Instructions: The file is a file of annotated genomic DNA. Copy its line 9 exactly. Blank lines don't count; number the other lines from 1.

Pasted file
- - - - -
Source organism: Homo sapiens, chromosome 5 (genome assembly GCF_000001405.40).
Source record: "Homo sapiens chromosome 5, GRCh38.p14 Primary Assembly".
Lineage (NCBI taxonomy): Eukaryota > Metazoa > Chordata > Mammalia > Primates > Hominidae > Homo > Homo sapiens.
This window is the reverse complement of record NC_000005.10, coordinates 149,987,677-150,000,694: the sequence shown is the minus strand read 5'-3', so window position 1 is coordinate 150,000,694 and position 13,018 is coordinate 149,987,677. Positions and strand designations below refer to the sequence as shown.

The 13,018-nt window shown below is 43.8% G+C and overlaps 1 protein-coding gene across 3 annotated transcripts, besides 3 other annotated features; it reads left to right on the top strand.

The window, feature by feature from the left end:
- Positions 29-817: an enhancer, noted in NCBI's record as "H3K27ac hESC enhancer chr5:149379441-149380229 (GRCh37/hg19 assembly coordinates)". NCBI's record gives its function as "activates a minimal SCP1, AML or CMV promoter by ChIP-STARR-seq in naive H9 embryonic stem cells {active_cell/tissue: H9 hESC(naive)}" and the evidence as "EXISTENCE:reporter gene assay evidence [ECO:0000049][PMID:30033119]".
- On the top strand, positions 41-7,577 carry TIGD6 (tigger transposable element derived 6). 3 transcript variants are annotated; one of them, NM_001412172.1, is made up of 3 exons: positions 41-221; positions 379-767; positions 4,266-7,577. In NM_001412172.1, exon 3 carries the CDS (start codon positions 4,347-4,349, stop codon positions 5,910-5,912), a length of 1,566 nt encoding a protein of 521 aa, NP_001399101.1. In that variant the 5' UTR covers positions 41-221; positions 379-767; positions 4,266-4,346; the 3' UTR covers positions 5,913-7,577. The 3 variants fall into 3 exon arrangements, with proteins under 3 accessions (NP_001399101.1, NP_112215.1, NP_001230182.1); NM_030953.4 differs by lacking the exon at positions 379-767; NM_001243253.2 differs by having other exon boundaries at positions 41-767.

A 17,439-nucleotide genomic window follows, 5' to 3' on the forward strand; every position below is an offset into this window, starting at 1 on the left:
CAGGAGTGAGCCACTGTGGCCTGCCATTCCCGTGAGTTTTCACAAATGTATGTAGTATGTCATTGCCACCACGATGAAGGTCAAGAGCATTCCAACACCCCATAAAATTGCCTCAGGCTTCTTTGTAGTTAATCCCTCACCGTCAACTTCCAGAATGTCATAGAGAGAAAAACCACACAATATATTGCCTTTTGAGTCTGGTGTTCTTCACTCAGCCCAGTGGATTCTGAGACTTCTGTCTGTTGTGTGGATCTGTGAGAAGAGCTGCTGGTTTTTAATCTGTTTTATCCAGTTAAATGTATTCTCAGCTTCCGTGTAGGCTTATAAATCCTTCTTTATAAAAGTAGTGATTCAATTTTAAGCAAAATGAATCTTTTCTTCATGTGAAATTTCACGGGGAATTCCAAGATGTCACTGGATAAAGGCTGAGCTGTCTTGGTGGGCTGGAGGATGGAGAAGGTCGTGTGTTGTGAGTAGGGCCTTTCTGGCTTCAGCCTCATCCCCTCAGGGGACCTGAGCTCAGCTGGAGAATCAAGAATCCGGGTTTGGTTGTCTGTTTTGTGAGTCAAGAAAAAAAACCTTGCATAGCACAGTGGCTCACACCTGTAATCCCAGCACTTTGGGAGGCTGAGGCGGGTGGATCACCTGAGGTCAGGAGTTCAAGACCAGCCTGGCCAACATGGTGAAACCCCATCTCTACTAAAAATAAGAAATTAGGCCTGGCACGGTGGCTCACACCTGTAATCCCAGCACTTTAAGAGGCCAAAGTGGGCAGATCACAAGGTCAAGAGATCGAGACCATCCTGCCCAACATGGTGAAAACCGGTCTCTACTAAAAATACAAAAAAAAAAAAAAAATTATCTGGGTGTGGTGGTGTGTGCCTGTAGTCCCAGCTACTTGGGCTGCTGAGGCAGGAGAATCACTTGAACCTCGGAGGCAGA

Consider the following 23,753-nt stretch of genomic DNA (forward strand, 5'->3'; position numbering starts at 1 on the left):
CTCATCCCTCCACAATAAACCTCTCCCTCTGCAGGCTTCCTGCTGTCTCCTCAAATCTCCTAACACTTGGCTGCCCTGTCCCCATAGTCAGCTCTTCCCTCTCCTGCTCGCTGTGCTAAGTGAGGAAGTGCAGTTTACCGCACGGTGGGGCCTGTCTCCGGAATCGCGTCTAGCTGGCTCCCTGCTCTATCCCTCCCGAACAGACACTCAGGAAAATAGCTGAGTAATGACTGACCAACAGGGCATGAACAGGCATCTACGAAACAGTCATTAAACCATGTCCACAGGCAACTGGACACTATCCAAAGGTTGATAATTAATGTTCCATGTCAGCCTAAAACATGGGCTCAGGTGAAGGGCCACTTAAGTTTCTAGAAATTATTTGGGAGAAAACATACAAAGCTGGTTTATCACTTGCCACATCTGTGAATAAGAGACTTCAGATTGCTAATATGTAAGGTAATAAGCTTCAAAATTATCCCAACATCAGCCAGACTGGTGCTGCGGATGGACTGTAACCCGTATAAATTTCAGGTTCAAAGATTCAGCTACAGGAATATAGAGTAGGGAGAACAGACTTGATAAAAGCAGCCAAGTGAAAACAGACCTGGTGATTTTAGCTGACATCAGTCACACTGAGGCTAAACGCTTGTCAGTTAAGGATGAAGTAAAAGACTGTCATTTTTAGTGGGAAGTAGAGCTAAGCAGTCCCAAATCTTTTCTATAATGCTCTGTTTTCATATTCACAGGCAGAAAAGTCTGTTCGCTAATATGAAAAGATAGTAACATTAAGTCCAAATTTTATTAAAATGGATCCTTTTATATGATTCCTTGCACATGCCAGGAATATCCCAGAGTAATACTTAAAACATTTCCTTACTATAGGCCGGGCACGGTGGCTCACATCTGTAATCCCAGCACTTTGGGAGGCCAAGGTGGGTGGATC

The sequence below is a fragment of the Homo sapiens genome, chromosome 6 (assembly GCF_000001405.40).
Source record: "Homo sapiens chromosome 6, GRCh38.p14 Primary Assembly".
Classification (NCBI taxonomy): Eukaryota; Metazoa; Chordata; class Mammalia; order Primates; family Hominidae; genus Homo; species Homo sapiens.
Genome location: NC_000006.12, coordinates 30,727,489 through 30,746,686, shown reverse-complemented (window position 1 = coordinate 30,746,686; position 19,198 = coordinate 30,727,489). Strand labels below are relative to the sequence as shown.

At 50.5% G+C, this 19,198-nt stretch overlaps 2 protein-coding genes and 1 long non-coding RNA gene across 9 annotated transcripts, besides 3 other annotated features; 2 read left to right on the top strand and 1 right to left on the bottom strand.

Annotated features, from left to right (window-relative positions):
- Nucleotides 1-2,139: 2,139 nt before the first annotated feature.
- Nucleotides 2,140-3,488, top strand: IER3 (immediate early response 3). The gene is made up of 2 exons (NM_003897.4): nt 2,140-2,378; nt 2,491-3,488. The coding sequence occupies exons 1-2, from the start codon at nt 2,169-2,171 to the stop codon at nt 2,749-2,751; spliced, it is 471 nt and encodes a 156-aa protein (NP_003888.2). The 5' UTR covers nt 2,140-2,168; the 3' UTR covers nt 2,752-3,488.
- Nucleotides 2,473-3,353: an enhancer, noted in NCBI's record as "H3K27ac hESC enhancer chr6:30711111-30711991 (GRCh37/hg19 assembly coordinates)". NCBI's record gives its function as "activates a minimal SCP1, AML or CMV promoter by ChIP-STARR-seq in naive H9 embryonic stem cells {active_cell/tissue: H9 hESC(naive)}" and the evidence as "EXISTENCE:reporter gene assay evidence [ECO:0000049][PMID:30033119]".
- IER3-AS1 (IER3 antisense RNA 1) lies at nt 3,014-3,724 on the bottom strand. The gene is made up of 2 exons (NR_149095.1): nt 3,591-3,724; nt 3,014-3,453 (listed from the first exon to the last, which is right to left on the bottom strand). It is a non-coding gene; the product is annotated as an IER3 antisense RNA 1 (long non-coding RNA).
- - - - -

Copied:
A 17,439-nucleotide genomic window follows, 5' to 3' on the forward strand; every position below is an offset into this window, starting at 1 on the left: